Skip to content

    Health & Pregnancy

    Font Size

    C-Section No Cure-All for Problem Births

    For Prolonged or Halted Labor, C-Section Not Clearly Better Than Instrument Delivery
    WebMD Health News

    Sept. 2, 2004 -- Women who have emergency C-sections during difficult deliveries report fewer urinary and short-term sexual problems than women who have forceps- or vacuum-assisted vaginal delivery.

    But emergency C-sections are much more difficult than planned C-sections, and they carry risks of their own, a British study shows. Moreover, women who had instrument-assisted deliveries say they'd do it again rather than have C-sections.

    Researchers Rachel E. Liebling, MD, of Royal United Hospital in Bath, England, and colleagues therefore argue that doctors should continue to offer women a choice between emergency C-sections and instrument-assisted delivery.

    "We would support the continued practice of instrumental vaginal delivery," they write in the July issue of the American Journal of Obstetrics and Gynecology.

    Difficult Birth, Difficult Choice

    A normal vaginal delivery is the goal for most pregnant women. But labor sometimes comes to a halt too soon. At this point, the mother-to-be and her doctor have two choices: emergency C-section to deliver the baby, or assisted delivery using a forceps or a vacuum device attached to the head of the fetus.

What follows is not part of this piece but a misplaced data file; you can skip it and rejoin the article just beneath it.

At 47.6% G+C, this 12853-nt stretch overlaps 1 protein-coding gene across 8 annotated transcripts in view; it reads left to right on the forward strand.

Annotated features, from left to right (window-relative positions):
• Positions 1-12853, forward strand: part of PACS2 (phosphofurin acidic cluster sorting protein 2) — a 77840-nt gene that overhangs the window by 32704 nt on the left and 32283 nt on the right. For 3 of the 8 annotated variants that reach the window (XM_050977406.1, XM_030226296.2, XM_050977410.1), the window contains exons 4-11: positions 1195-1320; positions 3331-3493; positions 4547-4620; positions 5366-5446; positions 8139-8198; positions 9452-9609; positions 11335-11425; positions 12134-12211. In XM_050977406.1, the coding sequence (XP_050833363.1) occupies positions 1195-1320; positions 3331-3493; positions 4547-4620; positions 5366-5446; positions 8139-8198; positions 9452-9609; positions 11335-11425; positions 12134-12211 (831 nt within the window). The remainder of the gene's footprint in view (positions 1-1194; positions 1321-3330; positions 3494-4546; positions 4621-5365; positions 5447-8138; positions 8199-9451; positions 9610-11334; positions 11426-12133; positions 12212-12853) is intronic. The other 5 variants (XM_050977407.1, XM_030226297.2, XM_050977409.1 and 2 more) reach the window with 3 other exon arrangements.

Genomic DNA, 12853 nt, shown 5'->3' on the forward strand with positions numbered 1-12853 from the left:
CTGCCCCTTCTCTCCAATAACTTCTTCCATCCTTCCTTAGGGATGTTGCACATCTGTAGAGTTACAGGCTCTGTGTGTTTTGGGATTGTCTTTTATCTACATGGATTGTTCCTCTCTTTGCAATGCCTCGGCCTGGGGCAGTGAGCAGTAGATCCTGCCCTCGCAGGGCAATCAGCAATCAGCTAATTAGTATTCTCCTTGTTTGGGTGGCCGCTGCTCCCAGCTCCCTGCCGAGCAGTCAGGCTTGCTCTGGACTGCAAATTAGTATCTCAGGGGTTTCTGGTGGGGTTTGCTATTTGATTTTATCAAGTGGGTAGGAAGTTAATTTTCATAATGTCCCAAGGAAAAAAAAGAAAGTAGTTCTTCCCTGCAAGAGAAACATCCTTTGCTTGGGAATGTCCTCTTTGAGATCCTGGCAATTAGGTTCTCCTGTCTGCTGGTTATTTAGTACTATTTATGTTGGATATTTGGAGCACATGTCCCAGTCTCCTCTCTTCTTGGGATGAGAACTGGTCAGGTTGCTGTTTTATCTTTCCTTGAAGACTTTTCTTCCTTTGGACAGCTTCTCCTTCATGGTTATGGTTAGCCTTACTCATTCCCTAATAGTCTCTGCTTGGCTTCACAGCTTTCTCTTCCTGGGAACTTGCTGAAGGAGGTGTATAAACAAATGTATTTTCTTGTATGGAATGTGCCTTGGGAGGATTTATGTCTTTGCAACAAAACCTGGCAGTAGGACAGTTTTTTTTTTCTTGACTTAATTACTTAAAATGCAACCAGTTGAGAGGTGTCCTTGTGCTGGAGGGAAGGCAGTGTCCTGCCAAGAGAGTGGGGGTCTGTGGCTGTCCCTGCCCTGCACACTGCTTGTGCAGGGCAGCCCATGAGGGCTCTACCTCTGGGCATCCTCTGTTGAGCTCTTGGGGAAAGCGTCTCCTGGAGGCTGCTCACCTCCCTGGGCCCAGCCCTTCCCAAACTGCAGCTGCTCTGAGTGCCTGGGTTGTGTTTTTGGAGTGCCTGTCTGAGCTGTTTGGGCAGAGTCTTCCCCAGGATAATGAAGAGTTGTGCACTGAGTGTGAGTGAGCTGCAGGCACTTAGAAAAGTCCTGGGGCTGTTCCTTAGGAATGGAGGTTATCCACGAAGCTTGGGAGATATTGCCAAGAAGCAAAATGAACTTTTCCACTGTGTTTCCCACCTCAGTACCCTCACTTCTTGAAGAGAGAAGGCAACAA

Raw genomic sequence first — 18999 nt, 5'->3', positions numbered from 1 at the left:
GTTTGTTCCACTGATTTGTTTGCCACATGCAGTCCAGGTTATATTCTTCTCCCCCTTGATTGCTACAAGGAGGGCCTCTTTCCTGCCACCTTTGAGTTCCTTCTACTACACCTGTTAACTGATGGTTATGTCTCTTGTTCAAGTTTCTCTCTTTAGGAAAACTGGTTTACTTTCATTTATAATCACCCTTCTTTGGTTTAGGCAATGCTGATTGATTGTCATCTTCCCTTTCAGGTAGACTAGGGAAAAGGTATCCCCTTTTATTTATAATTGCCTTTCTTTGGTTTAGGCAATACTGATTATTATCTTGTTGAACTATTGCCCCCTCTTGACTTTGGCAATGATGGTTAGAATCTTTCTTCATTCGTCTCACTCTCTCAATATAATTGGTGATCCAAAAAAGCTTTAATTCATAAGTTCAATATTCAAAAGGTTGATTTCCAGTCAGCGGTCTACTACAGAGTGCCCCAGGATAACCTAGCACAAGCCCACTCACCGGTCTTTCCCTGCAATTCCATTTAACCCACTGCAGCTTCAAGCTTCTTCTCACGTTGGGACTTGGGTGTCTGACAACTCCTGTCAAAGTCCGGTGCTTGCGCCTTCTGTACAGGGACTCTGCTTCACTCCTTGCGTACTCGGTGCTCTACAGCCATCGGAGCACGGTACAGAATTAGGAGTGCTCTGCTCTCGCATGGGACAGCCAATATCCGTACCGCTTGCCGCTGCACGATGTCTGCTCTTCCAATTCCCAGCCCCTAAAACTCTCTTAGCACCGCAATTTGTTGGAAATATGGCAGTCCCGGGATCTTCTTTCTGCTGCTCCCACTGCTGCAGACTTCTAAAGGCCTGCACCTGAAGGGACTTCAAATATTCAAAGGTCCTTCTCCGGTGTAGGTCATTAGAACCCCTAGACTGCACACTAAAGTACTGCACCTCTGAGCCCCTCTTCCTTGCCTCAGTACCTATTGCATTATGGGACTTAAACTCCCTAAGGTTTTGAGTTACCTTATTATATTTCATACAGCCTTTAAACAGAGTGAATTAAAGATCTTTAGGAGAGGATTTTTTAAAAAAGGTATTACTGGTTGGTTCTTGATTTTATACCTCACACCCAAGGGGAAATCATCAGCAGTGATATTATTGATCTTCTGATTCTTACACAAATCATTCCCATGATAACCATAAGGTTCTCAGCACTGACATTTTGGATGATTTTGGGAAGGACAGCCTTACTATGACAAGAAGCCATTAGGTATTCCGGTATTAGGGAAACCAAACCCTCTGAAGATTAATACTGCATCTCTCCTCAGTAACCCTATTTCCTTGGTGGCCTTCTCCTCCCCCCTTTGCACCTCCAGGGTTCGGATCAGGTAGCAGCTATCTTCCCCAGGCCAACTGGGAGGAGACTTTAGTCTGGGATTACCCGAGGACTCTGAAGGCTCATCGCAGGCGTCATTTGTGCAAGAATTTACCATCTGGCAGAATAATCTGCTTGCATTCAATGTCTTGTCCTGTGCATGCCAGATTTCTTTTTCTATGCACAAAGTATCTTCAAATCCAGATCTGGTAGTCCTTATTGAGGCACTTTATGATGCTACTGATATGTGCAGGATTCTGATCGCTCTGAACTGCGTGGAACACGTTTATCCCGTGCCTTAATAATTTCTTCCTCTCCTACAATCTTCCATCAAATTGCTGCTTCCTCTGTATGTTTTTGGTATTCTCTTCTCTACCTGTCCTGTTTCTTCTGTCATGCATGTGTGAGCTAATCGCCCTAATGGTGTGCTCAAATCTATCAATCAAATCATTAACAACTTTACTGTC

In professional hands, all of these methods are safe and effective. All are equally likely to result in a healthy baby. But all result in some injury to the woman. Which is least harmful to the mother? Liebling and colleagues followed up on 393 women who had gone through prolonged labor. Doctors delivered 209 babies via C-section and 184 babies via instruments.

    Six weeks later and a year later, Liebling's team asked the women how they were doing. After six weeks, the women who underwent C-sections were nearly eight times less likely to have urinary incontinence. After a year, this symptom was still three times less frequent in the women who underwent emergency C-sections.

    Nearly 60% of the women reported at least one symptom of bowel dysfunction, but there was no significant difference between groups. However, women who underwent instrumental delivery were more likely to have constipation after one year.

    Six weeks after delivery, pain during sex was about three times more likely in the instrument-assisted group. However, over time this became less frequent for these women and more frequent for the women who underwent C-sections. And emergency C-sections were twice as likely to result in sexual dysfunction as planned, non-emergency C-sections.

    Pregnancy Week-By-Week Newsletter

    Delivered right to your inbox, get pictures and facts on
    what to expect each week of your pregnancy.

    Today on WebMD

    hand circling date on calendar
    Track your most fertile days.
    woman looking at ultrasound
    Week-by-week pregnancy guide.
    Pretty pregnant woman timing contaction pains
    The signs to watch out for.
    pregnant woman in hospital
    Are there ways to do it naturally?
    slideshow fetal development
    pregnancy first trimester warning signs
    What Causes Bipolar
    Woman trying on dress in store
    pregnant woman
    Woman looking at pregnancy test
    calendar and baby buggy
    dark chocolate squares